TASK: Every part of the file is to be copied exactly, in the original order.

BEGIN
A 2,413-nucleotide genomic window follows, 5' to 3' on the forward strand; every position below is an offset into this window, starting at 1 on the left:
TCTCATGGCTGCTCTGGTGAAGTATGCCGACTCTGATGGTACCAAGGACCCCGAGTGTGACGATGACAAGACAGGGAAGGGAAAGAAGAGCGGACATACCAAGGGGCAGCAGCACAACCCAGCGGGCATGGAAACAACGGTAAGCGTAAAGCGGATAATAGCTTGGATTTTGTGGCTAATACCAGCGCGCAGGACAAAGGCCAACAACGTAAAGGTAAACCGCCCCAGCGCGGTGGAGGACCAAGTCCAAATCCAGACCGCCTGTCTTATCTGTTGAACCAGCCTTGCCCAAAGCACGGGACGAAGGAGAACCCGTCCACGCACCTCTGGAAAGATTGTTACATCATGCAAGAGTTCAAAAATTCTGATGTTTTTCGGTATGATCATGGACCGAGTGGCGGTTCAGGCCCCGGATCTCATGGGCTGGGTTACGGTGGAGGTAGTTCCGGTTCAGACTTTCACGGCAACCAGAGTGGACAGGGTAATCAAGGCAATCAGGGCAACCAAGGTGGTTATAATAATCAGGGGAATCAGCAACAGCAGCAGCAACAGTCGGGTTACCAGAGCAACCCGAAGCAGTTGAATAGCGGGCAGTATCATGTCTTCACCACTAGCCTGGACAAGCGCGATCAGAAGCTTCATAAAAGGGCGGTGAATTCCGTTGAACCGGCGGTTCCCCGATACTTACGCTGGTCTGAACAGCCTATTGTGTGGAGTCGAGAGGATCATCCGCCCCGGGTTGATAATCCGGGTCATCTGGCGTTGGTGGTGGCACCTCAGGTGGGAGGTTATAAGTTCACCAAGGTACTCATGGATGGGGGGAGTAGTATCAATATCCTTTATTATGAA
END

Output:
A 2,413-nucleotide genomic window follows, 5' to 3' on the forward strand; every position below is an offset into this window, starting at 1 on the left:
TCTCATGGCTGCTCTGGTGAAGTATGCCGACTCTGATGGTACCAAGGACCCCGAGTGTGACGATGACAAGACAGGGAAGGGAAAGAAGAGCGGACATACCAAGGGGCAGCAGCACAACCCAGCGGGCATGGAAACAACGGTAAGCGTAAAGCGGATAATAGCTTGGATTTTGTGGCTAATACCAGCGCGCAGGACAAAGGCCAACAACGTAAAGGTAAACCGCCCCAGCGCGGTGGAGGACCAAGTCCAAATCCAGACCGCCTGTCTTATCTGTTGAACCAGCCTTGCCCAAAGCACGGGACGAAGGAGAACCCGTCCACGCACCTCTGGAAAGATTGTTACATCATGCAAGAGTTCAAAAATTCTGATGTTTTTCGGTATGATCATGGACCGAGTGGCGGTTCAGGCCCCGGATCTCATGGGCTGGGTTACGGTGGAGGTAGTTCCGGTTCAGACTTTCACGGCAACCAGAGTGGACAGGGTAATCAAGGCAATCAGGGCAACCAAGGTGGTTATAATAATCAGGGGAATCAGCAACAGCAGCAGCAACAGTCGGGTTACCAGAGCAACCCGAAGCAGTTGAATAGCGGGCAGTATCATGTCTTCACCACTAGCCTGGACAAGCGCGATCAGAAGCTTCATAAAAGGGCGGTGAATTCCGTTGAACCGGCGGTTCCCCGATACTTACGCTGGTCTGAACAGCCTATTGTGTGGAGTCGAGAGGATCATCCGCCCCGGGTTGATAATCCGGGTCATCTGGCGTTGGTGGTGGCACCTCAGGTGGGAGGTTATAAGTTCACCAAGGTACTCATGGATGGGGGGAGTAGTATCAATATCCTTTATTATGAA